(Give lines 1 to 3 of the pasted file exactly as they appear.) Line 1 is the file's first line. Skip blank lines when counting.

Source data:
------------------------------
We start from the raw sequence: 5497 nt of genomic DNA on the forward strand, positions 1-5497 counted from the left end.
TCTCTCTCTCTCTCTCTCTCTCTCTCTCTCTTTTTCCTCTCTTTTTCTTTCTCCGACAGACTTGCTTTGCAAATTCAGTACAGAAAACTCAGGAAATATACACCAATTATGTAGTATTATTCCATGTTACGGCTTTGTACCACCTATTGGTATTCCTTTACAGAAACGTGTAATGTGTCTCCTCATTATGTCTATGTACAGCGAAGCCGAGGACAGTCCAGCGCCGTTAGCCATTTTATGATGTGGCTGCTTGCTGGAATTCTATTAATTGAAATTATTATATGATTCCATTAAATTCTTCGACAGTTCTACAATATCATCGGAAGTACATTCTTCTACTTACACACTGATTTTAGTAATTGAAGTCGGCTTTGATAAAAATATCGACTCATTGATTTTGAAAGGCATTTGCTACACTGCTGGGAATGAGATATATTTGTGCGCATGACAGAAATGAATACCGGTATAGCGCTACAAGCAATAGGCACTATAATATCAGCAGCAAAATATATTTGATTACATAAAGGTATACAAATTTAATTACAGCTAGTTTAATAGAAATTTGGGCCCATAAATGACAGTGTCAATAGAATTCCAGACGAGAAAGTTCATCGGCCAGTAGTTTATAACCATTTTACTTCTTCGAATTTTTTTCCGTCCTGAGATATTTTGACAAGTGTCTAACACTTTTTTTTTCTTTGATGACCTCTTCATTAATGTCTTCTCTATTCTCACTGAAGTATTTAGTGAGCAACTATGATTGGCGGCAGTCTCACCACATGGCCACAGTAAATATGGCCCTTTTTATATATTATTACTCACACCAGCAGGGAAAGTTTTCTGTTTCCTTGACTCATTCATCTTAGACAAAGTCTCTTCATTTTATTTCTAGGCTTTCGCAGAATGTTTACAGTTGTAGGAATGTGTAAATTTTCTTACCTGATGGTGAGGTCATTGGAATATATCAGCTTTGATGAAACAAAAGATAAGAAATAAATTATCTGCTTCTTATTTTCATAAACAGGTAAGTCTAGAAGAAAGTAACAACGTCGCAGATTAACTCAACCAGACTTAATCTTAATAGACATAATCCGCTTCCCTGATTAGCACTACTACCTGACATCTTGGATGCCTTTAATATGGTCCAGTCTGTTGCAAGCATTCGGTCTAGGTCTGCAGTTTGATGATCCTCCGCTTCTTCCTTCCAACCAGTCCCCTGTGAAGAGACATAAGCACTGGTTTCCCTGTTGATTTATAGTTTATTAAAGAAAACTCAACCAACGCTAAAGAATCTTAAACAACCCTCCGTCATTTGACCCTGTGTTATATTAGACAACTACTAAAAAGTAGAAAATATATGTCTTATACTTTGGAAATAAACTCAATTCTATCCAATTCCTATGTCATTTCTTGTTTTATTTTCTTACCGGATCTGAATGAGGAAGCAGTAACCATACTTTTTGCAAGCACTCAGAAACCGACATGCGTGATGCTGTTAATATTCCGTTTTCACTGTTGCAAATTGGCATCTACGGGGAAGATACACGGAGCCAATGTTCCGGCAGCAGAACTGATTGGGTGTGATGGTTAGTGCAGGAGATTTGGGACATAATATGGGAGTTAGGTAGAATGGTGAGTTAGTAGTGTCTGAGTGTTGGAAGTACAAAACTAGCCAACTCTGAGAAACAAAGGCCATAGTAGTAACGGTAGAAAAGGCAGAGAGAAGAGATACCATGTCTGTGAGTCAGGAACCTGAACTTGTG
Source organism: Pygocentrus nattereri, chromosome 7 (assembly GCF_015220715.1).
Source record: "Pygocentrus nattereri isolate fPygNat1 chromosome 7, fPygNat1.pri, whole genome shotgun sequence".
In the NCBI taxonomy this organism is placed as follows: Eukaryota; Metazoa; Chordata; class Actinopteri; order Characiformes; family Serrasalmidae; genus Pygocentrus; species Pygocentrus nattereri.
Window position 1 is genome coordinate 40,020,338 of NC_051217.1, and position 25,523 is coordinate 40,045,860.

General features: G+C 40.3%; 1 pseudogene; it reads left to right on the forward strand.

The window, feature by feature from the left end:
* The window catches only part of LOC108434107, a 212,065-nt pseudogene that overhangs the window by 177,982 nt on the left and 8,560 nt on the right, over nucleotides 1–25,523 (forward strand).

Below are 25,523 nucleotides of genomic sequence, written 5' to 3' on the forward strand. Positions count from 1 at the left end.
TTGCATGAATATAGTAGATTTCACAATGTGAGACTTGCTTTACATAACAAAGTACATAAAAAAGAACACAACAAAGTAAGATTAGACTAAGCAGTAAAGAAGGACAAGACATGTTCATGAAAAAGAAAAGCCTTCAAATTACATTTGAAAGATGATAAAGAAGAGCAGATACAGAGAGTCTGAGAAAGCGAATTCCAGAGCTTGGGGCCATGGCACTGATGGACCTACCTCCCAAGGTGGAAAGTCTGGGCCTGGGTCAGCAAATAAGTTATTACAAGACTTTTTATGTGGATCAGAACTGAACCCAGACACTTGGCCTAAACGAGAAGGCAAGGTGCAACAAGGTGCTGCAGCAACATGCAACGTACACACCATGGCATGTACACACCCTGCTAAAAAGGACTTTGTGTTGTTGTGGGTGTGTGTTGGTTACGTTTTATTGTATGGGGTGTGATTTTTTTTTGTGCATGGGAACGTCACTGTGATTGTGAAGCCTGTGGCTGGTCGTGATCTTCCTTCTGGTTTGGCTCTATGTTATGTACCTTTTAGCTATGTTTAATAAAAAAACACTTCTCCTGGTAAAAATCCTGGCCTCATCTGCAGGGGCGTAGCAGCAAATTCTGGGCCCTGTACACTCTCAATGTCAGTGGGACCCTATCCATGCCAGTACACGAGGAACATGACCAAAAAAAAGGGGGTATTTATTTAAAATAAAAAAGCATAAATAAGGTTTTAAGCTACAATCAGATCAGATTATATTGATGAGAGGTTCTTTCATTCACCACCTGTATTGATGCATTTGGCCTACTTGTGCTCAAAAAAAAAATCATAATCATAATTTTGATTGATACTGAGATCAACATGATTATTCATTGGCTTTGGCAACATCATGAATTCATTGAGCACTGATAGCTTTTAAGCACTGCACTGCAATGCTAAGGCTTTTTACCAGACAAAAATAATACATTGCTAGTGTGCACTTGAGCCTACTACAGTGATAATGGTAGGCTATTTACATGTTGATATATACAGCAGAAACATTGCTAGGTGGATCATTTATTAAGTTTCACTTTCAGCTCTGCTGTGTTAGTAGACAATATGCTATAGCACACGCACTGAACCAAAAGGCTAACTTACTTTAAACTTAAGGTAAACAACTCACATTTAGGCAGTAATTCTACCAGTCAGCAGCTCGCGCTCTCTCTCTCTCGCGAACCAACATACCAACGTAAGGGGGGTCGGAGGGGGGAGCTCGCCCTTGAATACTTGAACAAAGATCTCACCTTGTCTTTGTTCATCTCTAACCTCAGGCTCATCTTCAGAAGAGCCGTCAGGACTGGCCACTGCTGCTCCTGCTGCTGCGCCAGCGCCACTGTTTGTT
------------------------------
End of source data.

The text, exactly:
We start from the raw sequence: 5497 nt of genomic DNA on the forward strand, positions 1-5497 counted from the left end.
TCTCTCTCTCTCTCTCTCTCTCTCTCTCTCTTTTTCCTCTCTTTTTCTTTCTCCGACAGACTTGCTTTGCAAATTCAGTACAGAAAACTCAGGAAATATACACCAATTATGTAGTATTATTCCATGTTACGGCTTTGTACCACCTATTGGTATTCCTTTACAGAAACGTGTAATGTGTCTCCTCATTATGTCTATGTACAGCGAAGCCGAGGACAGTCCAGCGCCGTTAGCCATTTTATGATGTGGCTGCTTGCTGGAATTCTATTAATTGAAATTATTATATGATTCCATTAAATTCTTCGACAGTTCTACAATATCATCGGAAGTACATTCTTCTACTTACACACTGATTTTAGTAATTGAAGTCGGCTTTGATAAAAATATCGACTCATTGATTTTGAAAGGCATTTGCTACACTGCTGGGAATGAGATATATTTGTGCGCATGACAGAAATGAATACCGGTATAGCGCTACAAGCAATAGGCACTATAATATCAGCAGCAAAATATATTTGATTACATAAAGGTATACAAATTTAATTACAGCTAGTTTAATAGAAATTTGGGCCCATAAATGACAGTGTCAATAGAATTCCAGACGAGAAAGTTCATCGGCCAGTAGTTTATAACCATTTTACTTCTTCGAATTTTTTTCCGTCCTGAGATATTTTGACAAGTGTCTAACACTTTTTTTTTCTTTGATGACCTCTTCATTAATGTCTTCTCTATTCTCACTGAAGTATTTAGTGAGCAACTATGATTGGCGGCAGTCTCACCACATGGCCACAGTAAATATGGCCCTTTTTATATATTATTACTCACACCAGCAGGGAAAGTTTTCTGTTTCCTTGACTCATTCATCTTAGACAAAGTCTCTTCATTTTATTTCTAGGCTTTCGCAGAATGTTTACAGTTGTAGGAATGTGTAAATTTTCTTACCTGATGGTGAGGTCATTGGAATATATCAGCTTTGATGAAACAAAAGATAAGAAATAAATTATCTGCTTCTTATTTTCATAAACAGGTAAGTCTAGAAGAAAGTAACAACGTCGCAGATTAACTCAACCAGACTTAATCTTAATAGACATAATCCGCTTCCCTGATTAGCACTACTACCTGACATCTTGGATGCCTTTAATATGGTCCAGTCTGTTGCAAGCATTCGGTCTAGGTCTGCAGTTTGATGATCCTCCGCTTCTTCCTTCCAACCAGTCCCCTGTGAAGAGACATAAGCACTGGTTTCCCTGTTGATTTATAGTTTATTAAAGAAAACTCAACCAACGCTAAAGAATCTTAAACAACCCTCCGTCATTTGACCCTGTGTTATATTAGACAACTACTAAAAAGTAGAAAATATATGTCTTATACTTTGGAAATAAACTCAATTCTATCCAATTCCTATGTCATTTCTTGTTTTATTTTCTTACCGGATCTGAATGAGGAAGCAGTAACCATACTTTTTGCAAGCACTCAGAAACCGACATGCGTGATGCTGTTAATATTCCGTTTTCACTGTTGCAAATTGGCATCTACGGGGAAGATACACGGAGCCAATGTTCCGGCAGCAGAACTGATTGGGTGTGATGGTTAGTGCAGGAGATTTGGGACATAATATGGGAGTTAGGTAGAATGGTGAGTTAGTAGTGTCTGAGTGTTGGAAGTACAAAACTAGCCAACTCTGAGAAACAAAGGCCATAGTAGTAACGGTAGAAAAGGCAGAGAGAAGAGATACCATGTCTGTGAGTCAGGAACCTGAACTTGTG
Source organism: Pygocentrus nattereri, chromosome 7 (assembly GCF_015220715.1).